Probably not. I found the opening scene disgusting - like they were trying to pack as much repulsive stuff into one scene and one person as possible for the shock value. I read plenty of fantasy w/tough scenes but this struck me as gratuitous. And something about the repackaging of the male dominated world abusing women, in this instance, was annoying.
A British accent
I've read better.
I guess I can't go with so many anachronistic elements in a so-called Victorian story, even a steampunk one. Inviting a gentleman from work to breakfast while she bathed before him, all the so-called upper class men's abuse of their wives in front of others. I almost decided to give it up, but decided to listen while in bed and not feeling well. As I said, it was not poorly written, just stupid in parts. Plot okay, sometimes drags, other times exciting.
I wasn't impressed with this, my first book by Cherie Priest. It was fine and I finished it, but won't read another. I had trouble buying in to a vampire who was supposed to be the best thief ever, but suffered from the cold, had panic attacks, was clumsy at times and made some pretty dumb decisions. I did not find the humor that others wrote about. The narrator did well and had a pleasant voice, which helped. A bit too much ruminating on the part of the heroine, and some odd lines like this metaphor, "slick as whale s**t through an ice flow." Huh?
I love these stories. A fantastic, fun yet riveting with danger at times. But the narrator in this one is not as good as the one for Magyk, He was able to catch the mood and inject fun into the funny parts. This guy reads everything as though it were all the same dour stuff. Disappointed!
When the opening scene had the protagonist battling his own clone, I knew I was going to like this one!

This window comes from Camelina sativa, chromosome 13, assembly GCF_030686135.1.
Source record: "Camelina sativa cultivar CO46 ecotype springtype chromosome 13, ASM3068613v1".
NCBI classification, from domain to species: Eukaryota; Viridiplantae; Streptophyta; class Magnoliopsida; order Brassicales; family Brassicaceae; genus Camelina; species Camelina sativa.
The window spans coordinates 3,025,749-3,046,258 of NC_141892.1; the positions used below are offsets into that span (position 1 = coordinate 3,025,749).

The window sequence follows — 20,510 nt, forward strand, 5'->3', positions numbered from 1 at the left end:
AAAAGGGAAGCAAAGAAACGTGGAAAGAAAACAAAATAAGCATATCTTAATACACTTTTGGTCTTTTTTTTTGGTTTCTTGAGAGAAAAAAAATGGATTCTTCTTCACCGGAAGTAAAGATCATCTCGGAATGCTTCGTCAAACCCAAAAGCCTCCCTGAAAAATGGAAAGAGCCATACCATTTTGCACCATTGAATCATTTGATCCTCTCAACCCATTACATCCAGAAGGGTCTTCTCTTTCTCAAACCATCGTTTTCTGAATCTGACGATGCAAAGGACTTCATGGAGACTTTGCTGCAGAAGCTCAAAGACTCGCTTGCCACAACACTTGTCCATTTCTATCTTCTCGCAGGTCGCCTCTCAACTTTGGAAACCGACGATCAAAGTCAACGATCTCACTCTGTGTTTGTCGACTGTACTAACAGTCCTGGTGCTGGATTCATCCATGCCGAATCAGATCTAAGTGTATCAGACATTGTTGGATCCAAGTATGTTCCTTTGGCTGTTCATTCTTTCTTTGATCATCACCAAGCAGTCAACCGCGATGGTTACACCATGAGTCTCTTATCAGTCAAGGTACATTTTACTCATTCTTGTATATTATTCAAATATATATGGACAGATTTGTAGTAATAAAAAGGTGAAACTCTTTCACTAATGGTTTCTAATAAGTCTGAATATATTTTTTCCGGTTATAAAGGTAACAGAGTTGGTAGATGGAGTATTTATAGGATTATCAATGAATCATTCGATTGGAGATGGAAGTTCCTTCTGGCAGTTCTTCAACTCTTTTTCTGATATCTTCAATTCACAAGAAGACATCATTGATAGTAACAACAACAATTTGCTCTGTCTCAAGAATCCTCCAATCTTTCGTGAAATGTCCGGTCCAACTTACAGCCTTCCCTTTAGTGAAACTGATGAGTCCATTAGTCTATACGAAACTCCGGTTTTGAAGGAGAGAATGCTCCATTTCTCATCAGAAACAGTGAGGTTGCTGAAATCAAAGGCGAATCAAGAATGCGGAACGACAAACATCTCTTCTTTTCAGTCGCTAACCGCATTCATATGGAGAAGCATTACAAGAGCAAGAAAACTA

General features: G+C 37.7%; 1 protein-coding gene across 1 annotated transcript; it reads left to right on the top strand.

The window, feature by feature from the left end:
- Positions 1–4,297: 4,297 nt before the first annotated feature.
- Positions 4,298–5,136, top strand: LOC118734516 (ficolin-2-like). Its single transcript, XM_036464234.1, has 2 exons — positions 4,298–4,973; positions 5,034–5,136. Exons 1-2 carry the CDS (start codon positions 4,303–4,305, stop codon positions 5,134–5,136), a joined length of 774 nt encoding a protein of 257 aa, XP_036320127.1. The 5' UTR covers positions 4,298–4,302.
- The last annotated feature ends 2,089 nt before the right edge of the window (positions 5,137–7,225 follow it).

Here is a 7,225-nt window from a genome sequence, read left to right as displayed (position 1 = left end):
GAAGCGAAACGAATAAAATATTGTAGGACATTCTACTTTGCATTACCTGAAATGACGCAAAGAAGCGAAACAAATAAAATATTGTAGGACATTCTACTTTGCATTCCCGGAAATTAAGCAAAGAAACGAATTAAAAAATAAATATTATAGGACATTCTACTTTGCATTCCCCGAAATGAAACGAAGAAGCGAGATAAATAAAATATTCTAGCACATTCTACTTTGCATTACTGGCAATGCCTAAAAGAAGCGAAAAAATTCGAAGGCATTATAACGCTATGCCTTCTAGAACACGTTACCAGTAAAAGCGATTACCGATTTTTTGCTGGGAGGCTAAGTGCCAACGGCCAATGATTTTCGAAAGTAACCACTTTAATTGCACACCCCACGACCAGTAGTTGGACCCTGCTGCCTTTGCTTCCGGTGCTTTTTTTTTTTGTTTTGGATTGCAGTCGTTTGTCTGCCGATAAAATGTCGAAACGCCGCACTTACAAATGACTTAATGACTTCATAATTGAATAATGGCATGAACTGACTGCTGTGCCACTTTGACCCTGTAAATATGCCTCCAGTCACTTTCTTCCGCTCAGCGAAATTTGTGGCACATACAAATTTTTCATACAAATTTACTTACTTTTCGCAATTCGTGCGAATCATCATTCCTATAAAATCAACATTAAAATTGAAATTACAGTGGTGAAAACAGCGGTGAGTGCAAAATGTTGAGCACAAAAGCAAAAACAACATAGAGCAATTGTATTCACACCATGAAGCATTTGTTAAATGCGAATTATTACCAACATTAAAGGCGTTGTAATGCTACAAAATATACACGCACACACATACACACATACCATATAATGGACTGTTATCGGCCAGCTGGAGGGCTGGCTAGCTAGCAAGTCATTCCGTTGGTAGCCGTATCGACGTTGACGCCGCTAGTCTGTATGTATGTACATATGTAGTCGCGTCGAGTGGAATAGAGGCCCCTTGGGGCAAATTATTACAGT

I realize that this is not my kind of book - much action, not much character development, not much dialog. I like action and swift moving stories, but have to have a bit more than sequential acts to captivate my imagination.
Not sure why this has received such high ratings. The characters are one-dimensional and the plot is okay, but nothing special. The main character, though in the 1800s, has the ideas and sensibilities of a modern person, which strikes me as inauthentic. This is the kind of story I would have enjoyed when I was in the 6th grade - Indian lore, black and white morality, a succession of events in which the hero is always always strong, brave and is invariably triumphant against all challenges. Makes it seem sophomoric to me as an adult, though.
The story seems fine, but I can't get past the narrator. She uses the same inflection for every single sentence. That is, she sounds resentful and angry, regardless of context. A reader who varies her expression according to the story might use such a voice to actually sound ominous. I realize the character was angry and scared for the first part of the story (I never got past that part,) but a bit of variation would have made this story bearable for me.
This is a great series. It is like a traditional, hard-boiled film noir plot with a tough, but often down on his luck detective. Except there are complicated magic elements. Fully fleshed, it starts small and develops into a fight to save the planet. The characters, their magical qualities, the foes and the personal stories are all developed beautifully. Lots of excitement, and yes, violence. But it all serves this story of this alternate world, which is one that we can all recognize, at least for the most part.
Because I enjoyed the author's other 2 books, Can You Keep a Secret and especially, The Undomestic Goddess, I took a risk on this one. I also loved Emily Gray's narration of Soulless. However, this protagonist is so dumb I finally had to stop listening before I had finished part 1. Maybe other people who shop for entertainment or escape or a thrill can relate more to this one. Emily Gray's narration did not impress me, either. Not this time.
Unlike others who have a sentimental attachment to the book from having read it in the past, this was the first time I read or listened to The Blue Sword. After reading that it was published in 1982, I got some insight into why I am so unimpressed.
The story is slow and repetitious, yet abrupt in some ways. For example, there isn't much justification for the main character, who was drugged and kidnapped, to feel "safe" almost immediately with her abductors.
But the real problem is the excruciatingly slow pace of the narration. For the first time ever, I had to raise the speed on my player. Even at 2x, it was easy to keep up. Long pauses between sentences, listening to the reader draw breath, the slow enunciation and lack of expression made for an aggravating listen.
I am very disappointed in this audiobook, both from the story and the reader's presentation.
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